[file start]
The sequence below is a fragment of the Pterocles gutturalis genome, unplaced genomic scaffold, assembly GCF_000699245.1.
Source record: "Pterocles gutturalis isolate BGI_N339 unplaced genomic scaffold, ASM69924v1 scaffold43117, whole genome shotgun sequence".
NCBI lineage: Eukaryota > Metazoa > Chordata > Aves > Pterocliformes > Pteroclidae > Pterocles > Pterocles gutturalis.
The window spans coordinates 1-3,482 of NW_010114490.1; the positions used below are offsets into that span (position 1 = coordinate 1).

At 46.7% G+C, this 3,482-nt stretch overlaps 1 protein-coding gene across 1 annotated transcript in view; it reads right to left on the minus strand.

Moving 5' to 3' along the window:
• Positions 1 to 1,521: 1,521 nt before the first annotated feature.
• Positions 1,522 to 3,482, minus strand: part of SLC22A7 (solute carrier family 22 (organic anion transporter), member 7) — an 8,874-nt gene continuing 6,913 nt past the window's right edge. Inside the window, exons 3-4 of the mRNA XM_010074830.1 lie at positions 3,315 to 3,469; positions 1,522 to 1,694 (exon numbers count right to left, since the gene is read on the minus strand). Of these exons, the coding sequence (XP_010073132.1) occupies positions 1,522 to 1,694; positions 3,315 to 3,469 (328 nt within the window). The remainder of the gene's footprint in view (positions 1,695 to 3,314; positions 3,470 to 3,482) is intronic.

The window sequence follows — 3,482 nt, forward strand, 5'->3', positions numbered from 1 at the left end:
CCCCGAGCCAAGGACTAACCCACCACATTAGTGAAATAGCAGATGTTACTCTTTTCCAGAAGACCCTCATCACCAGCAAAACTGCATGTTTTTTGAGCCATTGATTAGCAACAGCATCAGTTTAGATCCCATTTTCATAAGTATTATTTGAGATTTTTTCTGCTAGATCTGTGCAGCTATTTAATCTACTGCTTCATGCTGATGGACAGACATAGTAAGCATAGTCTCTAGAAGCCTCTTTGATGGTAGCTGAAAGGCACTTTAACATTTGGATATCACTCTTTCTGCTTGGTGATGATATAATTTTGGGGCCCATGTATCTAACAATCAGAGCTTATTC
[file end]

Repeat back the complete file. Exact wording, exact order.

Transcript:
The sequence below is a fragment of the Pterocles gutturalis genome, unplaced genomic scaffold, assembly GCF_000699245.1.
Source record: "Pterocles gutturalis isolate BGI_N339 unplaced genomic scaffold, ASM69924v1 scaffold43117, whole genome shotgun sequence".
NCBI lineage: Eukaryota > Metazoa > Chordata > Aves > Pterocliformes > Pteroclidae > Pterocles > Pterocles gutturalis.
The window spans coordinates 1-3,482 of NW_010114490.1; the positions used below are offsets into that span (position 1 = coordinate 1).

At 46.7% G+C, this 3,482-nt stretch overlaps 1 protein-coding gene across 1 annotated transcript in view; it reads right to left on the minus strand.

Moving 5' to 3' along the window:
• Positions 1 to 1,521: 1,521 nt before the first annotated feature.
• Positions 1,522 to 3,482, minus strand: part of SLC22A7 (solute carrier family 22 (organic anion transporter), member 7) — an 8,874-nt gene continuing 6,913 nt past the window's right edge. Inside the window, exons 3-4 of the mRNA XM_010074830.1 lie at positions 3,315 to 3,469; positions 1,522 to 1,694 (exon numbers count right to left, since the gene is read on the minus strand). Of these exons, the coding sequence (XP_010073132.1) occupies positions 1,522 to 1,694; positions 3,315 to 3,469 (328 nt within the window). The remainder of the gene's footprint in view (positions 1,695 to 3,314; positions 3,470 to 3,482) is intronic.

The window sequence follows — 3,482 nt, forward strand, 5'->3', positions numbered from 1 at the left end:
CCCCGAGCCAAGGACTAACCCACCACATTAGTGAAATAGCAGATGTTACTCTTTTCCAGAAGACCCTCATCACCAGCAAAACTGCATGTTTTTTGAGCCATTGATTAGCAACAGCATCAGTTTAGATCCCATTTTCATAAGTATTATTTGAGATTTTTTCTGCTAGATCTGTGCAGCTATTTAATCTACTGCTTCATGCTGATGGACAGACATAGTAAGCATAGTCTCTAGAAGCCTCTTTGATGGTAGCTGAAAGGCACTTTAACATTTGGATATCACTCTTTCTGCTTGGTGATGATATAATTTTGGGGCCCATGTATCTAACAATCAGAGCTTATTC